How to Manage Client Relationships in Perilous Times

Hard Going Makes Us Distrustful and Impatient

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Bart Cleveland Bart Cleveland
My partner, Steve McKee, recently made an interesting observation about how business relationships become less stable during tough times. He said that patience is thinner, understanding is shallower and loyalty is weaker. If you are like most ad agencies, you probably aren't enjoying the same level of confidence and trust you normally have from your clients. Come to think about it, we're not viewing our vendors with the same patience we had when the economy was good. I guess none of us, clients, agencies or vendors, can afford a mistake. When profit margins are too thin, patience tends to be the same. When people fear for their jobs, they can quickly forget the true value of the relationships they have with those that serve them.

Being able to navigate through these circumstances without losing or damaging a relationship requires perspective, focus and patience. Perspective is perhaps most important. A client may be more demanding and less reasonable can tempt even the most even-tempered person to set a client straight.

In my experience, the old proverb that "a soft answer turns away wrath" is great advice. In other words, arguing with a client is only going to exacerbate the problem. This is not to say that one's position shouldn't be made, just that how and when it is made should be carefully considered.

Don't respond immediately. When a client incorrectly criticizes, accept it. Wait before you defend. Acknowledge the criticism without acknowledging guilt. At a later time, you can give your perspective of the situation. Generally, the client will have had time to get over the frustration they were feeling and consider your point of view fairly.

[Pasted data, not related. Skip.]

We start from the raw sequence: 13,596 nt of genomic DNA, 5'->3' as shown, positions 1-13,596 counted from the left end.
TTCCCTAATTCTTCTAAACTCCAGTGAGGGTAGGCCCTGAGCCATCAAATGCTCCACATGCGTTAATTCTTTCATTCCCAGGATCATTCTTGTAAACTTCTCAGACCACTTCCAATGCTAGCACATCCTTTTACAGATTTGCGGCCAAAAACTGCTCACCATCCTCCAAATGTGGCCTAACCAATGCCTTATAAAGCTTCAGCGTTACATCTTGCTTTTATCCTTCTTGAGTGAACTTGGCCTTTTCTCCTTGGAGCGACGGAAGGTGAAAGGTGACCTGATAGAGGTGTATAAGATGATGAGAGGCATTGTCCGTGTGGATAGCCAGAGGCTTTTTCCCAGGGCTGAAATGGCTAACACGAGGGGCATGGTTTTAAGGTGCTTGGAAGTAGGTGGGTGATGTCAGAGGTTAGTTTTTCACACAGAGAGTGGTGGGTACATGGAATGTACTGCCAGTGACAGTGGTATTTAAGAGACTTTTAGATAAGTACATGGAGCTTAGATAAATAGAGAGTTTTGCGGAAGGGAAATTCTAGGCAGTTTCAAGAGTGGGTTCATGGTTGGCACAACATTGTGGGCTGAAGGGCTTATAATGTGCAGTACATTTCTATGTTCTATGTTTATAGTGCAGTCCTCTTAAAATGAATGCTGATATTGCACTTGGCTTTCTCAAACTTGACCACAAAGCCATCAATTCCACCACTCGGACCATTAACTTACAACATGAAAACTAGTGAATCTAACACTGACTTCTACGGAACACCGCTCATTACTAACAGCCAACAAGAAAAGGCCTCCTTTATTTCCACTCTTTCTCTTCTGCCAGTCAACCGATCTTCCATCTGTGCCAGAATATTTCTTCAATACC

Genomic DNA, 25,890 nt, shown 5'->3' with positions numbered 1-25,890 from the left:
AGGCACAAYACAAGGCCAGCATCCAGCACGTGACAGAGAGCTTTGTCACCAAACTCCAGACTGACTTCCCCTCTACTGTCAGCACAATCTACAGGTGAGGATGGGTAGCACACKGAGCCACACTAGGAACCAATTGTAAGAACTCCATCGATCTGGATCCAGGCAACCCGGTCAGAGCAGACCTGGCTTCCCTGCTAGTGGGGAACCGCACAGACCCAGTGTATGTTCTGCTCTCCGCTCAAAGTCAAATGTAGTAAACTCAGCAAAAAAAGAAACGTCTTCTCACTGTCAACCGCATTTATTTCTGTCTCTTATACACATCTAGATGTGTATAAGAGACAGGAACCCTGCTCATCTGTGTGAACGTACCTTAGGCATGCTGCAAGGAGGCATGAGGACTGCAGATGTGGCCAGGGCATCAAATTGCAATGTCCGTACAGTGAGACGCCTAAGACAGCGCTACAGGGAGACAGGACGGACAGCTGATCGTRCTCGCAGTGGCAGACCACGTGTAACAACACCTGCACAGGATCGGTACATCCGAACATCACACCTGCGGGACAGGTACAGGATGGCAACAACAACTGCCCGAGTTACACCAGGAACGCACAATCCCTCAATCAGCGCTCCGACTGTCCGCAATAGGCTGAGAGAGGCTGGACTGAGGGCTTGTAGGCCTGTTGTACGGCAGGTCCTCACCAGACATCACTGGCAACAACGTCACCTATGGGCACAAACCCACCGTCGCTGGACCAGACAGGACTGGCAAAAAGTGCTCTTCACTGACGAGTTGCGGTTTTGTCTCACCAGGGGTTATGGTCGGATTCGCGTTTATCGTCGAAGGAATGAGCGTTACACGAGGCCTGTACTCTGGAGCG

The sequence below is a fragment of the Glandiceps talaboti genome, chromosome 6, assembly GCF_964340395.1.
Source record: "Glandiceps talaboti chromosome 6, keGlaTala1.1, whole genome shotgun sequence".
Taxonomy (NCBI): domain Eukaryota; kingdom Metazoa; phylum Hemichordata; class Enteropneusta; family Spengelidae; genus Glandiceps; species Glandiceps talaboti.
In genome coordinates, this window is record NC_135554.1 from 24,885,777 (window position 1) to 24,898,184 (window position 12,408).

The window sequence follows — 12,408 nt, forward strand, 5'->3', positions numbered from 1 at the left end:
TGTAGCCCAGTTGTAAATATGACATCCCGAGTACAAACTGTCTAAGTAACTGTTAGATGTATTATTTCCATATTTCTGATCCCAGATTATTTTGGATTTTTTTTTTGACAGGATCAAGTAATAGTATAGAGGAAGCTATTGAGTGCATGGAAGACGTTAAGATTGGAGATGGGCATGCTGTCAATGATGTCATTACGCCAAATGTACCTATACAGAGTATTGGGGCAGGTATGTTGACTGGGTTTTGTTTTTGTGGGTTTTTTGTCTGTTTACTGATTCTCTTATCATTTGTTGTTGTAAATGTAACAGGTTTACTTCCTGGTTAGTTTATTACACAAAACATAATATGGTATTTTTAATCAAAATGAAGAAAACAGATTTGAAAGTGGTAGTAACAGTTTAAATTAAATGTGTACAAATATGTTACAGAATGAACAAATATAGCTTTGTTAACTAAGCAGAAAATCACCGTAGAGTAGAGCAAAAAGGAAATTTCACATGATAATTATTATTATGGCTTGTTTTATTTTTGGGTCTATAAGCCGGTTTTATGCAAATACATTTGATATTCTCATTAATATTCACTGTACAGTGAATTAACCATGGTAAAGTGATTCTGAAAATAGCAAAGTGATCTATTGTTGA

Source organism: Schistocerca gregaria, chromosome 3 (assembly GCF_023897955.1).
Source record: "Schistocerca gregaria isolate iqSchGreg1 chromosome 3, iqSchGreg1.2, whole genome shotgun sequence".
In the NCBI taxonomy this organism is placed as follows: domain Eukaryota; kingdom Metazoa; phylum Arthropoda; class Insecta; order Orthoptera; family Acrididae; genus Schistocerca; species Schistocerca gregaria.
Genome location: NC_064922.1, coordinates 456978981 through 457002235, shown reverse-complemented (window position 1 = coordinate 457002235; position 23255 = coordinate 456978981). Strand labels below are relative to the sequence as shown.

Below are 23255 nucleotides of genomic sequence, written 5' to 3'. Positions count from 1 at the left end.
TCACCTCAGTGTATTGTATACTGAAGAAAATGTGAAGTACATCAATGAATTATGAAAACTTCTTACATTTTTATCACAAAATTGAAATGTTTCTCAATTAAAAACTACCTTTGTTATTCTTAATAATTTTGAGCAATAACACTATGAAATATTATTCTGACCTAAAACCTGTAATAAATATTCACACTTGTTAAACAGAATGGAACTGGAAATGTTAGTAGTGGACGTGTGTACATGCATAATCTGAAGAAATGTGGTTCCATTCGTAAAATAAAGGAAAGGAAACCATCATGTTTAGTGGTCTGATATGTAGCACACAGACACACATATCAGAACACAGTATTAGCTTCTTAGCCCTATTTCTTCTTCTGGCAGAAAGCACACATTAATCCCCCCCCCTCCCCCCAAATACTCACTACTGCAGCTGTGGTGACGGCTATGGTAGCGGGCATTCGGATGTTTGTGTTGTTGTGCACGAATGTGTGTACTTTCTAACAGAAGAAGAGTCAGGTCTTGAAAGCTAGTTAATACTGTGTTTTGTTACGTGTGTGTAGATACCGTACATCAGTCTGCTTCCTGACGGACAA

Check your feelings. If times are especially tough for your business, try to remain positive for the sake of your employees and your clients. No matter how good you think you are at hiding your feelings, people can read fear. Don't let fear have a place in your psyche. Take one day at a time. Don't picture disaster, picture victory.

Communicate openly. Share as much of your business situation as possible with your employees. They will stick with you through more than you can imagine if they believe you are doing what's best for everyone.

Make up lost ground. Eventually all of this mess will pass and business will be good again. Your employees will expect you to make things right for them as well. If you have put a freeze on wages, don't let it linger after business has improved. You'll pay a huge price in replacing valuable employees if you do.

Go the extra mile. Clients should always get great work and great service, but that goes double during hard times. Don't underestimate how much your extra effort will be rewarded, or how your lack of effort will be punished.

This is a relationship business, and relationships are hard work. Don't fool yourself into believing that a client appreciates how valuable you really are and don't fool yourself into believing you are more valuable than you really are.

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